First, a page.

I have also come to understand that I am not bipolar. It is not my identity; it is something I have experienced and will experience especially when “the slings and arrows of outrageous fortune” (the “life stuff”) are flying everywhere, but it is an element of my life.
I also know that recovery is an ongoing, positive part of my life’s journey.
I understand that if people are worried about me, it is because they care about me, that they want to support me, and that I am not a ‘burden’ to them: I am an important part of their life too.(Here's a photo of Miffy, my constant companion and recovery team leader!).
If I am unwell, it is important to talk to those close to me about how I am feeling and listen to their concerns if they express them. We might not always agree with each other, but becoming isolated or cut off from connections with people or things that support or sustain me just makes life harder than it need be.
I have also come to understand that recovery is not a competitive sport; neither is it a ‘complete cure’. What matters most is to do what works best for me and is in tune with my aspirations, values, and goals, rather than stand in the shadows of someone else’s and feel inadequate.
You may wonder why I mentioned average times for the diagnosis of Bipolar Mood Disorder and my age at various stages of my discovery and recovery journey. It is simply this: bipolar can significantly impair periods of your life, education, relationships and employment when you are unwell.
The earlier that you can get to talk to someone about what is going on with you means the earlier that a diagnosis is possible and you can start to navigate your recovery journey, living your life with the support of your family and friends, rather than struggling along by yourself.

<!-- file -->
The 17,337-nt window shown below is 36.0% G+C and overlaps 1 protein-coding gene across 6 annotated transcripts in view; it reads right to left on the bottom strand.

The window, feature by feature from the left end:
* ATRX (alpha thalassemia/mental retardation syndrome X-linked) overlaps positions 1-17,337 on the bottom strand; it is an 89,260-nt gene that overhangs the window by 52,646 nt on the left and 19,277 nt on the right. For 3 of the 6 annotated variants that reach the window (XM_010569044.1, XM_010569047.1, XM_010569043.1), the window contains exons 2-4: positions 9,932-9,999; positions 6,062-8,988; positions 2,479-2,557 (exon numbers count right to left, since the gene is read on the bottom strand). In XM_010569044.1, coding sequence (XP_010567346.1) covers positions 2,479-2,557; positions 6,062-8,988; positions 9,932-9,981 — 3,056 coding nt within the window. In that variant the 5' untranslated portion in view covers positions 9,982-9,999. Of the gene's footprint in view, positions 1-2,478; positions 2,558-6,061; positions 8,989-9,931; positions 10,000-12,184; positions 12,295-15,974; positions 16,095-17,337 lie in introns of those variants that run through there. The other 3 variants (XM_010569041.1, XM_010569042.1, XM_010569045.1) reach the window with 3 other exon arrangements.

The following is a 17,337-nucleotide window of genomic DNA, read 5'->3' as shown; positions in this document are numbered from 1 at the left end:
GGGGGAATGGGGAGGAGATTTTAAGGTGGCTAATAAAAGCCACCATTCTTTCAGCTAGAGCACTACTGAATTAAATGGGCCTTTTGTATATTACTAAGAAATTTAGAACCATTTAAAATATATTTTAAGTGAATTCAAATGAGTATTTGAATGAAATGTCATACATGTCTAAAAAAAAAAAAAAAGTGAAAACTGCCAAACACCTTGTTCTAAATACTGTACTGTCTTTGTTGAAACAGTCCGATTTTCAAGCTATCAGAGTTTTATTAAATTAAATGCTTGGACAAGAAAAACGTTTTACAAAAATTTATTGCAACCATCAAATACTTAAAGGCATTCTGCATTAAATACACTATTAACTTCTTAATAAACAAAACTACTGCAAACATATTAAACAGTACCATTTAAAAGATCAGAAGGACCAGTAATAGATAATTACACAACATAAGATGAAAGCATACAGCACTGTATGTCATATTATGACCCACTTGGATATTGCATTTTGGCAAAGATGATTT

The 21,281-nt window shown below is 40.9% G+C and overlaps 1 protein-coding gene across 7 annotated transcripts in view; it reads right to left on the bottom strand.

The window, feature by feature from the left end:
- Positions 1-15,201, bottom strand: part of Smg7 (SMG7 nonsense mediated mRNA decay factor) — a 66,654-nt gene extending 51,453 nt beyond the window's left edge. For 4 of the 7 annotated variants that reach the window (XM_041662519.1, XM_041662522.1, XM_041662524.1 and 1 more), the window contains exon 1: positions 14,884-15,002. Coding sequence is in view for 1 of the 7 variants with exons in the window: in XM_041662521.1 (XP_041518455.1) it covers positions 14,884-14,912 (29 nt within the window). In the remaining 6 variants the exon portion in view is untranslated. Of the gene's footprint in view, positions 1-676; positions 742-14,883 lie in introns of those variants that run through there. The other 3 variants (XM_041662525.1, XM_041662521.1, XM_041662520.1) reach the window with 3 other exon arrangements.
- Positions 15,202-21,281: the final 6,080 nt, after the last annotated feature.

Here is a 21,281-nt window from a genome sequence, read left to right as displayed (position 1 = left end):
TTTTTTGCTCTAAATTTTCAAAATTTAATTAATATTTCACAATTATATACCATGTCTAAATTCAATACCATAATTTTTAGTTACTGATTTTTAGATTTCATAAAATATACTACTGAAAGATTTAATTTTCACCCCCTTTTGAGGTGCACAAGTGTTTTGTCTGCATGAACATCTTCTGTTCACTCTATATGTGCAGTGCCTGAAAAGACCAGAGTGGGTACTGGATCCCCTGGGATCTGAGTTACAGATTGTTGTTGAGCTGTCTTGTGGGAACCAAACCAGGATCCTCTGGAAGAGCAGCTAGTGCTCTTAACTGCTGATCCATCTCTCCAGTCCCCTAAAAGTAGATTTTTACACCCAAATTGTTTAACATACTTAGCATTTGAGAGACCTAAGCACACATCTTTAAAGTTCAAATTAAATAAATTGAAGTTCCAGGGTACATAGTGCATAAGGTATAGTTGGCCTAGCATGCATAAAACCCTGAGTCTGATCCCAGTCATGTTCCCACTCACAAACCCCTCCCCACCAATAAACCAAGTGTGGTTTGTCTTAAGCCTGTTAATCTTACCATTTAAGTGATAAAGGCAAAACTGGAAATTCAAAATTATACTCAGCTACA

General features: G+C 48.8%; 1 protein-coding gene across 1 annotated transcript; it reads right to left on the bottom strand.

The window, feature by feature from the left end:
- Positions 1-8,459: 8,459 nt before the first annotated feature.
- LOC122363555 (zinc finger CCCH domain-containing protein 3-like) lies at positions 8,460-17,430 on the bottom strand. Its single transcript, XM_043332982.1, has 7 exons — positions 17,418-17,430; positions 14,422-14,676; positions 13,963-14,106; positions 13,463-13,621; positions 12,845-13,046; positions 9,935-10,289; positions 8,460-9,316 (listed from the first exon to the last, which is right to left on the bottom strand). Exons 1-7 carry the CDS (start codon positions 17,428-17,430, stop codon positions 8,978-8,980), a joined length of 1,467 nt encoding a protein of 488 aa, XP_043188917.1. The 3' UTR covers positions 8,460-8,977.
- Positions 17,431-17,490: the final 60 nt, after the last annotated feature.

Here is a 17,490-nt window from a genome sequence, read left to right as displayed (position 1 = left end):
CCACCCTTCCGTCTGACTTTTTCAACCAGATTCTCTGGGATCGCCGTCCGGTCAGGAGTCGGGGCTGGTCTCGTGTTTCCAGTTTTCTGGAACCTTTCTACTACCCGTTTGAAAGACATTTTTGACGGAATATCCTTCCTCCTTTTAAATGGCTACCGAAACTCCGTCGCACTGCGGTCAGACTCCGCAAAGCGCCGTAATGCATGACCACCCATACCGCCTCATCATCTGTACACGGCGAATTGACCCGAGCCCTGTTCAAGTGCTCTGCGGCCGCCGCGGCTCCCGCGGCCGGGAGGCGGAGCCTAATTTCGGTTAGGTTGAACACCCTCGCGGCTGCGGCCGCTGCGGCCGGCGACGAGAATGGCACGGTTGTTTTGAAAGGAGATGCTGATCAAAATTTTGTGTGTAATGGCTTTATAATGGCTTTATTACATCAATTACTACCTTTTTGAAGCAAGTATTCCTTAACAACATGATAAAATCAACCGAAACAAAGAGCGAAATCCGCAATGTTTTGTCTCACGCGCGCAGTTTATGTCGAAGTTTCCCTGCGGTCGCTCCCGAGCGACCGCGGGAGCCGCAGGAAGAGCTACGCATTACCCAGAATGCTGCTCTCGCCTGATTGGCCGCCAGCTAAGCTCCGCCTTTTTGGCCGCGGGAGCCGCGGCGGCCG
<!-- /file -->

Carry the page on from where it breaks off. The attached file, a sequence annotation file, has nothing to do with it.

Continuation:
Our understanding of Bipolar Mood Disorder is continually expanding and deepening (the Dummies book is on its third edition since 2005 with a fourth due to be published in June 2023) and there is so much to be hopeful about in terms of developing treatments, interventions, therapies and supports that can form part our recovery toolbox. We are not standing still, and the road ahead is open.
Charlotte Frorath has lived experience of mental health difficulties and loves shining a spotlight on mental health. Charlotte has spoken openly in the past about her own experience with mental health difficulties, and is a passionate advocate for raising awareness and educating young people about mental health, especially students who participate on the Walk in My Shoes Transition Year (TY) Programme. The views and opinions expressed here are the author’s own.
Charlotte also spoke more about her experience in a live talk held to mark World Mental Health Day and the launch of WIMS Live.Watch the talk here
This blog was shared as part of our WIMS Live campaign. You can find out more about bipolar disorder, or see more videos and stories of lived experience from people living with other mental health difficulties below.